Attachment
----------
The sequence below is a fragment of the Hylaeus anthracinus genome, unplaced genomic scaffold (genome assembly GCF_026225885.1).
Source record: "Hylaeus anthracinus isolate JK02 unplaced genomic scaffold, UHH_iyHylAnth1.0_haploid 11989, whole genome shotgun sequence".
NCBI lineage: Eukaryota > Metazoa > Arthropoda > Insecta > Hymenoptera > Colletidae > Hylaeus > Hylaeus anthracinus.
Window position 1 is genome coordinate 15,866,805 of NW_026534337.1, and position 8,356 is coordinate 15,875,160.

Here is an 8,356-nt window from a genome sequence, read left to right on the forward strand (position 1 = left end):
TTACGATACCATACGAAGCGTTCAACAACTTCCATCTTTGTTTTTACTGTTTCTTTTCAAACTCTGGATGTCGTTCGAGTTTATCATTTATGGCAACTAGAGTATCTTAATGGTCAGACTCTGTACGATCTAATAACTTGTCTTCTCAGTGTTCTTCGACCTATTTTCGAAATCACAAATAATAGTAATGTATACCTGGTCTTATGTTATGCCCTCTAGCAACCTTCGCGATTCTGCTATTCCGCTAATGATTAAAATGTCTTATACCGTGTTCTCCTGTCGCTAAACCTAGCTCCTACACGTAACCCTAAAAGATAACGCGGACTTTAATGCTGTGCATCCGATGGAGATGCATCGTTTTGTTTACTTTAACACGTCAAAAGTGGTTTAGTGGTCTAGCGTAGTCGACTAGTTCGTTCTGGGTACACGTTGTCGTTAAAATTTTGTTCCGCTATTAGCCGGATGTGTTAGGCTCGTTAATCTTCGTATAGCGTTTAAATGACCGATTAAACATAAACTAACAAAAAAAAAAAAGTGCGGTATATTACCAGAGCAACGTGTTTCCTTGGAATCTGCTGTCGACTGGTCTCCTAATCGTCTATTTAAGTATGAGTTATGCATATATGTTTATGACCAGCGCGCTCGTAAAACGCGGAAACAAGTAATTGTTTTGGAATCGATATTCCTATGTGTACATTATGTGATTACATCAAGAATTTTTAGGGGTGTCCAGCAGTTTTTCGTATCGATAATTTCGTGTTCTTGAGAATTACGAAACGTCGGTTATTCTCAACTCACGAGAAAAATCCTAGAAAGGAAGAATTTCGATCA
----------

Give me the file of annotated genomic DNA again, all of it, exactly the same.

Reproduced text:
The sequence below is a fragment of the Hylaeus anthracinus genome, unplaced genomic scaffold (genome assembly GCF_026225885.1).
Source record: "Hylaeus anthracinus isolate JK02 unplaced genomic scaffold, UHH_iyHylAnth1.0_haploid 11989, whole genome shotgun sequence".
NCBI lineage: Eukaryota > Metazoa > Arthropoda > Insecta > Hymenoptera > Colletidae > Hylaeus > Hylaeus anthracinus.
Window position 1 is genome coordinate 15,866,805 of NW_026534337.1, and position 8,356 is coordinate 15,875,160.

Here is an 8,356-nt window from a genome sequence, read left to right on the forward strand (position 1 = left end):
TTACGATACCATACGAAGCGTTCAACAACTTCCATCTTTGTTTTTACTGTTTCTTTTCAAACTCTGGATGTCGTTCGAGTTTATCATTTATGGCAACTAGAGTATCTTAATGGTCAGACTCTGTACGATCTAATAACTTGTCTTCTCAGTGTTCTTCGACCTATTTTCGAAATCACAAATAATAGTAATGTATACCTGGTCTTATGTTATGCCCTCTAGCAACCTTCGCGATTCTGCTATTCCGCTAATGATTAAAATGTCTTATACCGTGTTCTCCTGTCGCTAAACCTAGCTCCTACACGTAACCCTAAAAGATAACGCGGACTTTAATGCTGTGCATCCGATGGAGATGCATCGTTTTGTTTACTTTAACACGTCAAAAGTGGTTTAGTGGTCTAGCGTAGTCGACTAGTTCGTTCTGGGTACACGTTGTCGTTAAAATTTTGTTCCGCTATTAGCCGGATGTGTTAGGCTCGTTAATCTTCGTATAGCGTTTAAATGACCGATTAAACATAAACTAACAAAAAAAAAAAAGTGCGGTATATTACCAGAGCAACGTGTTTCCTTGGAATCTGCTGTCGACTGGTCTCCTAATCGTCTATTTAAGTATGAGTTATGCATATATGTTTATGACCAGCGCGCTCGTAAAACGCGGAAACAAGTAATTGTTTTGGAATCGATATTCCTATGTGTACATTATGTGATTACATCAAGAATTTTTAGGGGTGTCCAGCAGTTTTTCGTATCGATAATTTCGTGTTCTTGAGAATTACGAAACGTCGGTTATTCTCAACTCACGAGAAAAATCCTAGAAAGGAAGAATTTCGATCA